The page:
Dispatch from Israel #1
As many of you know, I am currently in Israel. Many have asked what I am doing in Israel, so I want to send a few dispatches to share a little information about the trip. The purpose of the trip was to visit Las Vegas’ partnership region in Israel. For the past several years we have engaged in a partnership with the Ramat Hanegev Region of Israel. The Ramat Hanegev Regional Council is the government organization that oversees fifteen small communities in the Negev. Geographically it makes up twenty-two percent of the land of Israel, but demographically there are only seventy-five hundred people that live within the area. The villages, kibbutzim and small development towns that make up Ramat Hanegev are just south of Beer Sheva and extend all the way to the Egyptian Border. I am here with Rabbis Goodman, Akselrad, and Cohen and a couple of lay people. We are all staying at a town called Midreshet Ben Gurion. It is where Ben Gurion and his wife are buried about four kilometers from Kibbutz Sde Boker where they lived out the last years of their lives.
Today, Monday, was the first day of the tour of the area. We started with a visit to the Regional Council offices where we met with the Mayor of the Ramat Hanegev and got to hear about the history of the area and some of the plans for the future development of the region. We learned that they have just started building their first public high school for the region. Until now the only options for high school were travelling over an hour by bus to the closest public high school or attending one of the private boarding schools in the region that are often quite expensive. They finally have enough students to merit building a high school. The picture below may not seem very inviting, but it represents years of pushing for, and planning for their own high school. The plans are to create the most innovate high school in the whole State.
The high school will be on the Regional Council campus which already houses two of the elementary schools, the community center, the medical clinics, the therapy center and in a couple of months, they will open their new Young Adult center for eighteen to forty year-olds. The center is vital to bringing and keeping young adults and giving them places to meet and socialize.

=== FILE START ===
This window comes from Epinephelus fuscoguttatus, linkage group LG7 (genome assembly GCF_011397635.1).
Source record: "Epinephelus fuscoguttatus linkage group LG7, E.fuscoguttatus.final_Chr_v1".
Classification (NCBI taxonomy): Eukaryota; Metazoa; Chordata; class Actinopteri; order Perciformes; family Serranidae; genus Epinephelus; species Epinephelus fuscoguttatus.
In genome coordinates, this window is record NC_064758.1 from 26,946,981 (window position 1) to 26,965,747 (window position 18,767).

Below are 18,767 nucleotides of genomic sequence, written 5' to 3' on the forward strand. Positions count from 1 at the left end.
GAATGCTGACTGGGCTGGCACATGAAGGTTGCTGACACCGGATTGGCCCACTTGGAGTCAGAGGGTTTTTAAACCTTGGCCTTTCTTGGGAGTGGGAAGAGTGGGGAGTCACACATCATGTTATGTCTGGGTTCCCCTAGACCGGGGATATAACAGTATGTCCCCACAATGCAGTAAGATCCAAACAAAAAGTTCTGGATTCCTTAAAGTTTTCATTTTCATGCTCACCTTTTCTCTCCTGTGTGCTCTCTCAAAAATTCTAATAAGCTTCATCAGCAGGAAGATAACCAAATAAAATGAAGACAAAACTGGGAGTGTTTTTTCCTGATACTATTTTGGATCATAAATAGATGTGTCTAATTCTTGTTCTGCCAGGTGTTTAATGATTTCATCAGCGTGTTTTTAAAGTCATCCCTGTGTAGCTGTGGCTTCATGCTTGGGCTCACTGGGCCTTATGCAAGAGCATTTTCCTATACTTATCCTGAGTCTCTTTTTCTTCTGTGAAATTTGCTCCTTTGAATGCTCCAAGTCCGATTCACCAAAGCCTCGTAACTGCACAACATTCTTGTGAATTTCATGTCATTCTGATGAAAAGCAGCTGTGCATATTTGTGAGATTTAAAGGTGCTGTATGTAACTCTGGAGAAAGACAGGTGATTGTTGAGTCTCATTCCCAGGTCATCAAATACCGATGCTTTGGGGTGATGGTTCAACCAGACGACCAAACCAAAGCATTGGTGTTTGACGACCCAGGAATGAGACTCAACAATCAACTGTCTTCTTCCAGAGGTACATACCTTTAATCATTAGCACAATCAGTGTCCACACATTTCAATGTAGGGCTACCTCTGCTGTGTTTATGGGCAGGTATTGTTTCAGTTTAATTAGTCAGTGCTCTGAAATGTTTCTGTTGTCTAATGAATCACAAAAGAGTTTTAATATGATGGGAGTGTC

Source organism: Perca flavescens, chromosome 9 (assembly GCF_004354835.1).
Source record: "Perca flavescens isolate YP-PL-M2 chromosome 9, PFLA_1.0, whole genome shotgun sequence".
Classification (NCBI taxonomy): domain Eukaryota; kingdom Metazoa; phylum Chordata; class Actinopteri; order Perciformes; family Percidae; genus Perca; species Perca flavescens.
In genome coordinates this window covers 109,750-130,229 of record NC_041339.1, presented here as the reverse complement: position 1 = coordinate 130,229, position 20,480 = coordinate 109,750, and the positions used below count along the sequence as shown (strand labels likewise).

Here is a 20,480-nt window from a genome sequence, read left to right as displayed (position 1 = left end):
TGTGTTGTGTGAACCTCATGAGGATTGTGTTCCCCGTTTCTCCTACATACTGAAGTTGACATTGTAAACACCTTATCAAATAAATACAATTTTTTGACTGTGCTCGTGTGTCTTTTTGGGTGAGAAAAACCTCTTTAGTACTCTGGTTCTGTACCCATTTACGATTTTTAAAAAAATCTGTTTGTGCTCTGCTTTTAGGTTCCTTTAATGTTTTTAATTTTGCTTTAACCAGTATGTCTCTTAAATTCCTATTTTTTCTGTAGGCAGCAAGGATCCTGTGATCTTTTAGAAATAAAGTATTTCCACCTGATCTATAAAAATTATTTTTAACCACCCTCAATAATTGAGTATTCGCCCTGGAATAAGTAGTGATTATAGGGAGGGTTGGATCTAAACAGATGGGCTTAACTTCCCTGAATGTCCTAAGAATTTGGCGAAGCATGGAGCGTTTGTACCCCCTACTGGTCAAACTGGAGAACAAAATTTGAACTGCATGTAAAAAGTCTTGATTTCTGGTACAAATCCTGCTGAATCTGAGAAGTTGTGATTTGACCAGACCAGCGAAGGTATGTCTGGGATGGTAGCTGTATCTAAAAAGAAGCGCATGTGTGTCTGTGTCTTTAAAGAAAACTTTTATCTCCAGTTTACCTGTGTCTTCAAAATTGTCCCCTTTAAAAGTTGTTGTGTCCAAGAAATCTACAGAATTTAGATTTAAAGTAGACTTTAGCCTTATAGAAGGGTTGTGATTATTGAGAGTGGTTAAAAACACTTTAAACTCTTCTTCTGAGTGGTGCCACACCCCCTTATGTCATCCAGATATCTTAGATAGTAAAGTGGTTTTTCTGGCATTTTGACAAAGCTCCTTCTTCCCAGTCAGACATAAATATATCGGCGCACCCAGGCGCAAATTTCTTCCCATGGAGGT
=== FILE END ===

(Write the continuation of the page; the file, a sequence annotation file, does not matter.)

The next stop was one that may look familiar to some. It is one of three solar fields that Israel is in the process of building. There are three types of solar fields that one can build today. Israel debated for a long time about which would be the best type to build in Israel. In the end they decided to build one of each type. The one pictured below is almost identical to the one you see as you travel just south of the Nevada border on the way to California. It is made of fifty-one thousand mirrors all connected via WiFi and pointing to the center tower mirror to heat up water inside which creates steam that is forced down the tower to create the electric energy. Together with the other two fields, they produce three percent of Israel’s electricity.
After visiting the solar field, we travelled to the experimental green houses where farmers can come to learn what crops grow best in the desert and how to grow them. Farmers come not just from the area to the experimental green houses but from all over the world. Below are pictures of some of the experiments now finishing up. One of the most interesting things I learned about are the genetically modified bees that help pollinate the crops in the green houses. They have no stingers! They also do not produce any honey.
Later in the day we made the sacrifice to visit a local winery that is the model of eco-tourism in the area. Besides growing and making their own wine, they have six cabins they rent out which are fully booked six to eight months of the year. We got to learn about the wines and even taste a few.
We ended the day back at Midreshet Ben Gurion with a visit to his grave. He is buried overlooking the Tzin Desert.